Factors Bankruptcy Courts Consider in Deciding Whether to Grant Relief from the Automatic Stay
The automatic stay is one of the most immediate and powerful benefits of filing for Chapter 7, 11 or 13 bankruptcy. While the automatic stay doesn’t erase debt, it puts a stop to creditors’ attempts to collect, giving the debtor some much-needed breathing room. Creditors can, however, petition the court for relief from the stay. If successful, that creditor can proceed with its legal actions against the debtor.
The Bankruptcy Code’s automatic stay provisions stop creditors from bringing or continuing lawsuits, enforcing judgments, placing liens or foreclosing on the debtor’s property and taking any other action that would negatively affect the debtor’s bankruptcy estate.
Creditors can request termination or modification of the stay in certain circumstances, based on three grounds provided in the statute:
- For cause
- When the debtor does not have enough equity in property that is not necessary for an effective reorganization of debt
- When the property is “single asset real estate”
“For cause” is not defined in the Bankruptcy Code, so courts decide that ground on a case by case basis. They apply the Curtis test, named after a 1984 Utah case. The Curtis factors are:
- Whether the relief requested will result in a partial or complete resolution of the bankruptcy issues
- Whether the outside litigation has any connection to or will interfere with the bankruptcy case
- Whether the litigation involves the debtor as a fiduciary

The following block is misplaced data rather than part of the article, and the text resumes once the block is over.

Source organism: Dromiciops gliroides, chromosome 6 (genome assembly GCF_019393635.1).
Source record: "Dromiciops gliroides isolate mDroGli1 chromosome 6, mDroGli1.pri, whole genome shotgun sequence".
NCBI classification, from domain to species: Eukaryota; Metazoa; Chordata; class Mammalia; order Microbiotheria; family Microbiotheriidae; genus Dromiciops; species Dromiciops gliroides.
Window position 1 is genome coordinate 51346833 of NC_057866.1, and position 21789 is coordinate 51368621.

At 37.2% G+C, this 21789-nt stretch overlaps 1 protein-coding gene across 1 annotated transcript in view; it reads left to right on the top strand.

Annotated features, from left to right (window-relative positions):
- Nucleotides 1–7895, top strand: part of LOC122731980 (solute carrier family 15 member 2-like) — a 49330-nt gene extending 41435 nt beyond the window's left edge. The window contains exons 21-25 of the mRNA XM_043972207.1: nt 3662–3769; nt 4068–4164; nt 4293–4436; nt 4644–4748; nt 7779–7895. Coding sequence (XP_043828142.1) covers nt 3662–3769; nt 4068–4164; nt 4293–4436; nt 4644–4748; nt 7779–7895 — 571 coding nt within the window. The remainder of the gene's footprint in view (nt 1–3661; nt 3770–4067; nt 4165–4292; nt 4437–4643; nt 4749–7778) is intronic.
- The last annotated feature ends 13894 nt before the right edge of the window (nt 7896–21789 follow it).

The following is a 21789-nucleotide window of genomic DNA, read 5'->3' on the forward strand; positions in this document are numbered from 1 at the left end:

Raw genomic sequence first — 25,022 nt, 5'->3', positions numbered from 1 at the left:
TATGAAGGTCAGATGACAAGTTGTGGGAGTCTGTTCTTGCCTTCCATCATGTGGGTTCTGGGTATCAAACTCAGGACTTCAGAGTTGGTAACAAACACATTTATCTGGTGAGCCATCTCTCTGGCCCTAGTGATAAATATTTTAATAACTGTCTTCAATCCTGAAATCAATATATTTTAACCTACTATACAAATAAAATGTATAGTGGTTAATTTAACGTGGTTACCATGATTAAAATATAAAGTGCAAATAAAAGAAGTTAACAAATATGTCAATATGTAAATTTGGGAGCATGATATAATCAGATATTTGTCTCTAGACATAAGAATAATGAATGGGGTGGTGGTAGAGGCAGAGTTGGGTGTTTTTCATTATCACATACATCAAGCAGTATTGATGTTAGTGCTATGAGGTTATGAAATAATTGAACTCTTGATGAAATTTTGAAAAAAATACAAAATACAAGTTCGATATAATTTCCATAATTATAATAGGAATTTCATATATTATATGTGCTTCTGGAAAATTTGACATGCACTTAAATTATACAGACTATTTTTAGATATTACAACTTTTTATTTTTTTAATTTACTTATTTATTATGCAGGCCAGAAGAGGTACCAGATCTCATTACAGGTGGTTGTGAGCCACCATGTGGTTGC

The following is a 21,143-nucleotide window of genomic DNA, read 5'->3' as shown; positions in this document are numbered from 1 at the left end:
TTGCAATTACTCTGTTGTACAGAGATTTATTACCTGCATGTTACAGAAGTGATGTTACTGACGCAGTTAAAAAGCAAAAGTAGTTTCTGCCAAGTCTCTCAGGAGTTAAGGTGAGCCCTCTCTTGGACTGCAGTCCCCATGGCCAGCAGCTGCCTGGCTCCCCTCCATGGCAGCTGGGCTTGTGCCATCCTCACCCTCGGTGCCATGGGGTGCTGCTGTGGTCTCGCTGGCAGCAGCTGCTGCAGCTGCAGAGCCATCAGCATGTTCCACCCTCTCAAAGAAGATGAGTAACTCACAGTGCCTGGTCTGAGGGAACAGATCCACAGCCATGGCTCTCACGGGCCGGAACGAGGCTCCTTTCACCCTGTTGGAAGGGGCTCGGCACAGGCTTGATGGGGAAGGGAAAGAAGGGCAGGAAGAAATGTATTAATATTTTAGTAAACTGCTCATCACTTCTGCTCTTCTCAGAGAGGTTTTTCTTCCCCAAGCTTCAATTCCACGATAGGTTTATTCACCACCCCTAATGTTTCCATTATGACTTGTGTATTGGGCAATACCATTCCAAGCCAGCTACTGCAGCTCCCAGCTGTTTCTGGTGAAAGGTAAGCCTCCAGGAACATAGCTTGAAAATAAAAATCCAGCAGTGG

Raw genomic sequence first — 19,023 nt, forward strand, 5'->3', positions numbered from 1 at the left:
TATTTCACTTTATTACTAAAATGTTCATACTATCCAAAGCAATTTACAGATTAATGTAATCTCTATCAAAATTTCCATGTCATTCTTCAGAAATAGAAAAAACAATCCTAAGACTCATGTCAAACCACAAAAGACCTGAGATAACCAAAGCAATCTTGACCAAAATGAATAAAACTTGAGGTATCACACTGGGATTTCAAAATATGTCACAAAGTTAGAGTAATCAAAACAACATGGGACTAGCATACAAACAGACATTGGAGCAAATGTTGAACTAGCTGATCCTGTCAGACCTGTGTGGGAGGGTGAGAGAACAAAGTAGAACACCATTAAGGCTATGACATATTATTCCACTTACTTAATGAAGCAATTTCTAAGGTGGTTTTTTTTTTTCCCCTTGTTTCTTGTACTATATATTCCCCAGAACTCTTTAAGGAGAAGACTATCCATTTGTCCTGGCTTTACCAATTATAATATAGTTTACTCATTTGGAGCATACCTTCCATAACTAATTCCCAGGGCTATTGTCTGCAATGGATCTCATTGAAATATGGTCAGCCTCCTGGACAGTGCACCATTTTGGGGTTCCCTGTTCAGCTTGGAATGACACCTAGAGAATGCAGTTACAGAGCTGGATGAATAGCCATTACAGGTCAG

- Whether a specialized tribunal has been established with expertise to hear the particular cause of action
- Whether the debtor’s insurance carrier has assumed financial responsibility for defending the litigation
- Whether the litigation essentially involves third parties and the debtor functions only as a bailee or conduit for the property in question
- Whether the litigation would prejudice the interests of other creditors, the creditors’ committee and other interested parties
- Whether the judgment claim arising from the litigation is subject to equitable subordination
- Whether the movant’s success in the litigation would result in a judicial lien avoidable by the debtor
- Whether the litigation has progressed to the point where the parties are prepared for trial
- How lifting the stay might serve the interests of judicial economy and the expeditious and economical determination of litigation for the parties
- The impact of the stay on the parties and the “balance of hurt”
The burden is on the creditor to prove that there is cause to lift or modify the stay. If the creditor succeeds, then the burden shifts to the debtor to establish that the stay should remain fully in effect.
At The Law Offices of Michael Jay Berger in Beverly Hills, I have successfully handled motions for relief from the automatic stay on behalf of both debtors and creditors. Whichever side of the case you are on, please call my office at 310-271-6223 or contact us online for a free consultation.